When this happens, thick clouds form on the dayside of the planet and act like a sun umbrella to shield the surface from much of the starlight. While this could keep the planet cool and prevent water vapor from rising, the team found that the amount of near-Infrared radiation (NIR) from a star could provide the heat needed to cause a planet to enter the moist greenhouse state. NIR is a type of light invisible to the human eye. Water as vapor in air and water droplets or ice crystals in clouds strongly absorbs NIR light, warming the air. As the air warms, it rises, carrying the water up into the stratosphere where it creates the moist greenhouse.
This process is especially relevant for planets around low-mass stars that are cooler and much dimmer than the Sun. To be habitable, planets must be much closer to these stars than our Earth is to the Sun. At such close range, these planets likely experience strong tides from their star, making them rotate slowly. Also, the cooler a star is, the more NIR it emits. The new model demonstrated that since these stars emit the bulk of their light at NIR wavelengths, a moist greenhouse state will result even in conditions comparable to or somewhat warmer than Earth's tropics. For exoplanets closer to their stars, the team found that the NIR-driven process increased moisture in the stratosphere gradually. So, it’s possible, contrary to old model predictions, that an exoplanet closer to its parent star could remain habitable.
This is an important observation for astronomers searching for habitable worlds, since low-mass stars are the most common in the galaxy. Their sheer numbers increase the odds that a habitable world may be found among them, and their small size increases the chance to detect planetary signals.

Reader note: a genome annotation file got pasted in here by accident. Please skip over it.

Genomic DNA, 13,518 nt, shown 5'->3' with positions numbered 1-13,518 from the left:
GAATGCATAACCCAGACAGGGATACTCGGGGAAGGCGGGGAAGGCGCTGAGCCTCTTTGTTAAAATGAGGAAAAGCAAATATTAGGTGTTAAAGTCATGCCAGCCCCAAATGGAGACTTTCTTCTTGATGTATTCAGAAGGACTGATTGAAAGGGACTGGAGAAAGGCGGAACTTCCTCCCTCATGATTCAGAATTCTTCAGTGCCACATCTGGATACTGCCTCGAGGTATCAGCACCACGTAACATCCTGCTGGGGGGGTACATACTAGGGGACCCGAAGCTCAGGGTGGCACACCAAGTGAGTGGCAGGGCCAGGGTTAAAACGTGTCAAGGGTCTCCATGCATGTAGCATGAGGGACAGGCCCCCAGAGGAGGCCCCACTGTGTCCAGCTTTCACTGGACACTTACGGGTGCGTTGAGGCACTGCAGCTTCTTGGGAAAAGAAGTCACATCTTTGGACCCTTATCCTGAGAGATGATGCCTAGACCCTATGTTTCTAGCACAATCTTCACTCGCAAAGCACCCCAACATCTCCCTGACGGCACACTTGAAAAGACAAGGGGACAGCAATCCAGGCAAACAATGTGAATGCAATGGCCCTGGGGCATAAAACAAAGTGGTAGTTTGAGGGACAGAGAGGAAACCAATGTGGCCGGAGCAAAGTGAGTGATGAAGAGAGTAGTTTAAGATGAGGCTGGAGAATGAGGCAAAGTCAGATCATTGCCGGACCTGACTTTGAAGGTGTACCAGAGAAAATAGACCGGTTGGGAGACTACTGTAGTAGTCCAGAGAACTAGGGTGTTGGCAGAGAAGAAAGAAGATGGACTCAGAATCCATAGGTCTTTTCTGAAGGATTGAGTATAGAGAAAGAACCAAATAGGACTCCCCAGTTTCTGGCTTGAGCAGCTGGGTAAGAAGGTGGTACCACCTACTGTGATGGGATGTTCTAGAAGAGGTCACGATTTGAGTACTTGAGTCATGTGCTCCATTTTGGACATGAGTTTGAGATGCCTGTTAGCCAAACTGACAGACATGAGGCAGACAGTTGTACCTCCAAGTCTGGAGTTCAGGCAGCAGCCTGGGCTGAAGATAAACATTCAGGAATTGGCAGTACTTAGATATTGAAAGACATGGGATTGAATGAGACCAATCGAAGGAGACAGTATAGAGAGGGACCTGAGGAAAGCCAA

The new work will help astronomers screen the most promising candidates in the search for planets that could support life. “As long as we know the temperature of the star, we can estimate whether planets close to their stars have the potential to be in the moist greenhouse state,” said Anthony Del Genio of GISS, a co-author of the paper. “Current technology will be pushed to the limit to detect small amounts of water vapor in an exoplanet’s atmosphere. If there is enough water to be detected, it probably means that planet is in the moist greenhouse state.”
In this study, researchers assumed a planet with an atmosphere like Earth, but entirely covered by oceans. These assumptions allowed the team to clearly see how changing the orbital distance and type of stellar radiation affected the amount of water vapor in the stratosphere. In the future, the team plans to vary planetary characteristics such as gravity, size, atmospheric composition, and surface pressure to see how they affect water vapor circulation and habitability.
This is a plot of what the sea ice distribution could look like on a synchronously rotating ocean world. The star is off to the right, blue is where there is open ocean, and white is where there is sea ice. (courtesy: Anthony Del Genio/GISS/NASA)
The research was funded by the NASA Astrobiology Program through the Nexus for Exoplanet System Science; the NASA Postdoctoral Program, administered by Oak Ridge Affiliated Universities, Oak Ridge, Tennessee, and Universities Space Research Association, Columbia, Maryland; and a Grant-in-Aid from the Japan Society for the Promotion of Science, Tokyo, Japan (No.15K17605).